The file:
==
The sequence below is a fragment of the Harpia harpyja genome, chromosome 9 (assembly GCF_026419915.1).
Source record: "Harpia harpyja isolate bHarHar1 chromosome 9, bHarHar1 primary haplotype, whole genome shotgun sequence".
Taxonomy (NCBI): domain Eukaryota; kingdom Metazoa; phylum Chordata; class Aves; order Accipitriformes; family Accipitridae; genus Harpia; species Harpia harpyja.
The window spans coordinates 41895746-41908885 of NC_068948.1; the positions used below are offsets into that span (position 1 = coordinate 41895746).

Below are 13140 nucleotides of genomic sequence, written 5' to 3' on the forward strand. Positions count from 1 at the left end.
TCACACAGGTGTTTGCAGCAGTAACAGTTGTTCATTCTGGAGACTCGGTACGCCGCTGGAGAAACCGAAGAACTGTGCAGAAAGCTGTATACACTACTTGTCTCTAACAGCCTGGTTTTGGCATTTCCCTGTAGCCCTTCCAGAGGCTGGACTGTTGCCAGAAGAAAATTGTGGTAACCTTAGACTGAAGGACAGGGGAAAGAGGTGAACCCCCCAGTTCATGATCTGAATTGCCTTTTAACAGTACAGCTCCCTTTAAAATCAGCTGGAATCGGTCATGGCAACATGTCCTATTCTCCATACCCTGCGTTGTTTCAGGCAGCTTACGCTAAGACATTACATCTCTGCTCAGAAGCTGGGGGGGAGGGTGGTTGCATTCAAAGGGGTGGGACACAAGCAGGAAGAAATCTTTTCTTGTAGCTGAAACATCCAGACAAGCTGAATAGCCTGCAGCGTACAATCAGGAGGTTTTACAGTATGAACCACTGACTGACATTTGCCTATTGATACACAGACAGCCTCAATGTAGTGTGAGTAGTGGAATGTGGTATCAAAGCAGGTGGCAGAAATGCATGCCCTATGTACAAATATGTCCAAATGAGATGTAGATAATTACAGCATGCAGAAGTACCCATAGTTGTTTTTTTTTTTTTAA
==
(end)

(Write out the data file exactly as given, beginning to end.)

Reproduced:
The sequence below is a fragment of the Harpia harpyja genome, chromosome 9 (assembly GCF_026419915.1).
Source record: "Harpia harpyja isolate bHarHar1 chromosome 9, bHarHar1 primary haplotype, whole genome shotgun sequence".
Taxonomy (NCBI): domain Eukaryota; kingdom Metazoa; phylum Chordata; class Aves; order Accipitriformes; family Accipitridae; genus Harpia; species Harpia harpyja.
The window spans coordinates 41895746-41908885 of NC_068948.1; the positions used below are offsets into that span (position 1 = coordinate 41895746).

Below are 13140 nucleotides of genomic sequence, written 5' to 3' on the forward strand. Positions count from 1 at the left end.
TCACACAGGTGTTTGCAGCAGTAACAGTTGTTCATTCTGGAGACTCGGTACGCCGCTGGAGAAACCGAAGAACTGTGCAGAAAGCTGTATACACTACTTGTCTCTAACAGCCTGGTTTTGGCATTTCCCTGTAGCCCTTCCAGAGGCTGGACTGTTGCCAGAAGAAAATTGTGGTAACCTTAGACTGAAGGACAGGGGAAAGAGGTGAACCCCCCAGTTCATGATCTGAATTGCCTTTTAACAGTACAGCTCCCTTTAAAATCAGCTGGAATCGGTCATGGCAACATGTCCTATTCTCCATACCCTGCGTTGTTTCAGGCAGCTTACGCTAAGACATTACATCTCTGCTCAGAAGCTGGGGGGGAGGGTGGTTGCATTCAAAGGGGTGGGACACAAGCAGGAAGAAATCTTTTCTTGTAGCTGAAACATCCAGACAAGCTGAATAGCCTGCAGCGTACAATCAGGAGGTTTTACAGTATGAACCACTGACTGACATTTGCCTATTGATACACAGACAGCCTCAATGTAGTGTGAGTAGTGGAATGTGGTATCAAAGCAGGTGGCAGAAATGCATGCCCTATGTACAAATATGTCCAAATGAGATGTAGATAATTACAGCATGCAGAAGTACCCATAGTTGTTTTTTTTTTTTTAA